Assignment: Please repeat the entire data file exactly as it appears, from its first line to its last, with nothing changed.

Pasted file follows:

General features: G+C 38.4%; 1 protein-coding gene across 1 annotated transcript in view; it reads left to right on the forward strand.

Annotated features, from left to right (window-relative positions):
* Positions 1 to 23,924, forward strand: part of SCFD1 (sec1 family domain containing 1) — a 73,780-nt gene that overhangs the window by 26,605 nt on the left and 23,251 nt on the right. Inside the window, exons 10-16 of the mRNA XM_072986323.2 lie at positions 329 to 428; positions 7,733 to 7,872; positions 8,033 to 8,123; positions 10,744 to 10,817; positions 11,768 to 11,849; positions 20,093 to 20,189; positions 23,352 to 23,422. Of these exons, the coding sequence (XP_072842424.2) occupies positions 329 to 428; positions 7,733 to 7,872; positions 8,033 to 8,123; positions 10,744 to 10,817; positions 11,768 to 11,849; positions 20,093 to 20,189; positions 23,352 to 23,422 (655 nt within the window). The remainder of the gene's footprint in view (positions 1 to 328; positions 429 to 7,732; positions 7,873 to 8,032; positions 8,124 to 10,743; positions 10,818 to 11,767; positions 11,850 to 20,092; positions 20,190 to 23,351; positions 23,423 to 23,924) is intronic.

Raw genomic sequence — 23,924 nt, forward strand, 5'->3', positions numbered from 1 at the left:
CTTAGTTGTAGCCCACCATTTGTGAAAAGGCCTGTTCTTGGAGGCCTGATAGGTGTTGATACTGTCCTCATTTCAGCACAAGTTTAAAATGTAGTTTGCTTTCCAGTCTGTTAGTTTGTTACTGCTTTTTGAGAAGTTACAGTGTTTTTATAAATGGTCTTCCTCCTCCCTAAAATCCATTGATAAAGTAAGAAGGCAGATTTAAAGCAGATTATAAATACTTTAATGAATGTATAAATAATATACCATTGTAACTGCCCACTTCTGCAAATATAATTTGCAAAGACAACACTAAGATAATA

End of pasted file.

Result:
General features: G+C 38.4%; 1 protein-coding gene across 1 annotated transcript in view; it reads left to right on the forward strand.

Annotated features, from left to right (window-relative positions):
* Positions 1 to 23,924, forward strand: part of SCFD1 (sec1 family domain containing 1) — a 73,780-nt gene that overhangs the window by 26,605 nt on the left and 23,251 nt on the right. Inside the window, exons 10-16 of the mRNA XM_072986323.2 lie at positions 329 to 428; positions 7,733 to 7,872; positions 8,033 to 8,123; positions 10,744 to 10,817; positions 11,768 to 11,849; positions 20,093 to 20,189; positions 23,352 to 23,422. Of these exons, the coding sequence (XP_072842424.2) occupies positions 329 to 428; positions 7,733 to 7,872; positions 8,033 to 8,123; positions 10,744 to 10,817; positions 11,768 to 11,849; positions 20,093 to 20,189; positions 23,352 to 23,422 (655 nt within the window). The remainder of the gene's footprint in view (positions 1 to 328; positions 429 to 7,732; positions 7,873 to 8,032; positions 8,124 to 10,743; positions 10,818 to 11,767; positions 11,850 to 20,092; positions 20,190 to 23,351; positions 23,423 to 23,924) is intronic.

Raw genomic sequence — 23,924 nt, forward strand, 5'->3', positions numbered from 1 at the left:
CTTAGTTGTAGCCCACCATTTGTGAAAAGGCCTGTTCTTGGAGGCCTGATAGGTGTTGATACTGTCCTCATTTCAGCACAAGTTTAAAATGTAGTTTGCTTTCCAGTCTGTTAGTTTGTTACTGCTTTTTGAGAAGTTACAGTGTTTTTATAAATGGTCTTCCTCCTCCCTAAAATCCATTGATAAAGTAAGAAGGCAGATTTAAAGCAGATTATAAATACTTTAATGAATGTATAAATAATATACCATTGTAACTGCCCACTTCTGCAAATATAATTTGCAAAGACAACACTAAGATAATA